The Parousia is Present and Hidden

"...what counts is the prospect of a new advent, the fever of an essential expectation--a debased, modernized Parousia from which arise those systems so dear to the disinherited. Poverty is in fact the utopianist's great auxiliary, it is the matter he works in, the substance on which he feeds his thoughts, the providence of his obsessions. Without poverty he would be empty; but poverty occupies him, allures or embarrasses him, depending on whether he is poor or rich; from another point of view, poverty cannot do without him--it needs this theoretician, this adept of the future, especially since poverty itself, that endless meditation on the likelihood of escaping its own present, would hardly endure its dreariness without the obsession of another earth." --E.M. Cioran, History and Utopia, 1960
Many of my friends in academia are still awash in the afterbliss of the recent Presidential election, content to play the role of swooning cheerleaders as history marches on, so long as this man leads the way. Many of these same friends carefully explained to me, with a grave sense of duty, the cause of the great miseries of the 20th century: It was the mistaken certainty, derived from Enlightenment rationalism, that brought about the Holocaust... and the starvation of millions in the Soviet Union. If asked for more details, they could go on: It was the unwillingness to face that aporia of the present, the fragmenting epistemology beneath their own feet, that caused so much horror. I learned from friends in graduate school that it was not so much that Plato and Marx and Hitler were wrong--it was that they were certain. The Rhetoricians were busy in those days, persuading the masses to withhold judgment, to continue becoming, to refuse self-assurance and the dangers that inhered in such an attitude.

Now, with perhaps a single half an exception (Wrangler?), those same teachers are throwing their weight behind an American president. If cornered, they will not admit that they are "certain" about this American president's aptitude (their memories are too long for that mistake), but they will admit to being powerfully persuaded that America is moving in a good direction under this president's leadership.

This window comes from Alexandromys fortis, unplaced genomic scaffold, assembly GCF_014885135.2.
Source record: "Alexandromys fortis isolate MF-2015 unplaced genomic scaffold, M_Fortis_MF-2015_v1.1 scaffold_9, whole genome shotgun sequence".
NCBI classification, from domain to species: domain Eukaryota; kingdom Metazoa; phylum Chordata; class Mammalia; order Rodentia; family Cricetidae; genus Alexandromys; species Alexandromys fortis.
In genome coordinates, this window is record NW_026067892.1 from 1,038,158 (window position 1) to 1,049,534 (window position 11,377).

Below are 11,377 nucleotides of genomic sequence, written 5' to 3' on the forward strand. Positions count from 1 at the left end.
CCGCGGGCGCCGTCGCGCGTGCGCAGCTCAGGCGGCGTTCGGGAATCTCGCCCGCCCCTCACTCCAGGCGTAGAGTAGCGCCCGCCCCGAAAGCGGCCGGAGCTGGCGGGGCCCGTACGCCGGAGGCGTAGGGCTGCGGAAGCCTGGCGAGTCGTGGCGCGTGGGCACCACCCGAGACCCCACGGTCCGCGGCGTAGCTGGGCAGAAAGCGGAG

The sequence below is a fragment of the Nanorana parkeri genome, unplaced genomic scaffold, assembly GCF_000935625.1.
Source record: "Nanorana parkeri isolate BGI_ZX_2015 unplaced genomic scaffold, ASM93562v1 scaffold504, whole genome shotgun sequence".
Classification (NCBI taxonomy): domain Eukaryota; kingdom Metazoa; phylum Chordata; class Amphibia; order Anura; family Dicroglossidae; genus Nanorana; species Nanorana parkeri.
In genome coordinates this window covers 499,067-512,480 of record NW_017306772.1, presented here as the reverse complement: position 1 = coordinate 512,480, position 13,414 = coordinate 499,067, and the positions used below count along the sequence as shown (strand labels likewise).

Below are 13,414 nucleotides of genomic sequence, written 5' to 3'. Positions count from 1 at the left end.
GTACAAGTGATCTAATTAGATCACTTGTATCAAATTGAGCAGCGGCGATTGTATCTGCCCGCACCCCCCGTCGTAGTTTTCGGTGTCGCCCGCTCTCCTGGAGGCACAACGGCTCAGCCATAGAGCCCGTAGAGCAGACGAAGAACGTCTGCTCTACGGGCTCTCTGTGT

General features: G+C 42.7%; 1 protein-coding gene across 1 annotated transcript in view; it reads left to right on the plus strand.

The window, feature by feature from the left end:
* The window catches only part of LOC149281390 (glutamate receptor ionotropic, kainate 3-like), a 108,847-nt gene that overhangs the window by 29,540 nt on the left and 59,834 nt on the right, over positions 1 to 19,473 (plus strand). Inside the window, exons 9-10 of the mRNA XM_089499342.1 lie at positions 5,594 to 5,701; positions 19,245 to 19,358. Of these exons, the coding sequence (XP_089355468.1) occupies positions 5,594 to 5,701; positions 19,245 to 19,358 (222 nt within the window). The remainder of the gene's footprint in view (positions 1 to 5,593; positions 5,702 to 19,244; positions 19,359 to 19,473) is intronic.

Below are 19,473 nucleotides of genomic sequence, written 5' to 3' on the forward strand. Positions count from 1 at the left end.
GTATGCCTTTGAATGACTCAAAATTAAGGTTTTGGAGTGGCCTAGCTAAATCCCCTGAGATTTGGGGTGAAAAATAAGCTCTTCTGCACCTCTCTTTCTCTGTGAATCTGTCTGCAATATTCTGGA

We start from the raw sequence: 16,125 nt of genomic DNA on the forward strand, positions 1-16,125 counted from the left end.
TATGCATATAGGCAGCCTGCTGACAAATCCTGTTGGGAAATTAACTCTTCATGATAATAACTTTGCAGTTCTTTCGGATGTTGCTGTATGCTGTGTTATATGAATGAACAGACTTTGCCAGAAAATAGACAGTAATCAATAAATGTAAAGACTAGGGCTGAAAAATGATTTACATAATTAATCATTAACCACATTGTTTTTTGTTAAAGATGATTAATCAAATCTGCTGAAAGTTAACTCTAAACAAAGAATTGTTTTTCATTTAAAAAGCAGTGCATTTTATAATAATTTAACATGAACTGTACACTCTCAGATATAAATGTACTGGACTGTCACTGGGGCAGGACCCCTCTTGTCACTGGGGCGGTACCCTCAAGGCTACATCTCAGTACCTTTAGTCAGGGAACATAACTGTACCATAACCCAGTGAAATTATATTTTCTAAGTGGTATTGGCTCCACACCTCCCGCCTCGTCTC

So I mean to ask one more time: how does the Rhetorician decide which path to take? In theory, it was explained to me, Rhetoricians recognize that no path is objectively superior to other paths. Then: I am interested in the subjective. How is the decision made? Why support the guy who persuades that healthcare needs reforming instead of the guy who argues to the contrary?

It is not enough for the academic to say, "I support the President because he has persuaded me to support him." Nor is it enough to say, "I was persuaded by his fine use of the pathetic appeal, combined with a convincing string of data."

This question remains open for me; it seems a weak spot in the Rhetorical worldview. At present, I believe that Rhetoricians are refined Charlatans. I believe they are motivated by truth and reality as much as the next crowd, but discovering themselves to be part of a minority group (in terms of power), they resort to refusing the notions of truth and reality even as they believe very strongly that there is something true and practical about their view of what policies need to be enacted. The Rhetorician who says, out of one side of his mouth, that there is no objective foundation for judging, zealously believes what he won't speak out of the other side of his mouth--that his way would be more effective, more practical, and measurably better.

1 comment:

Casey said...

That's what I thought...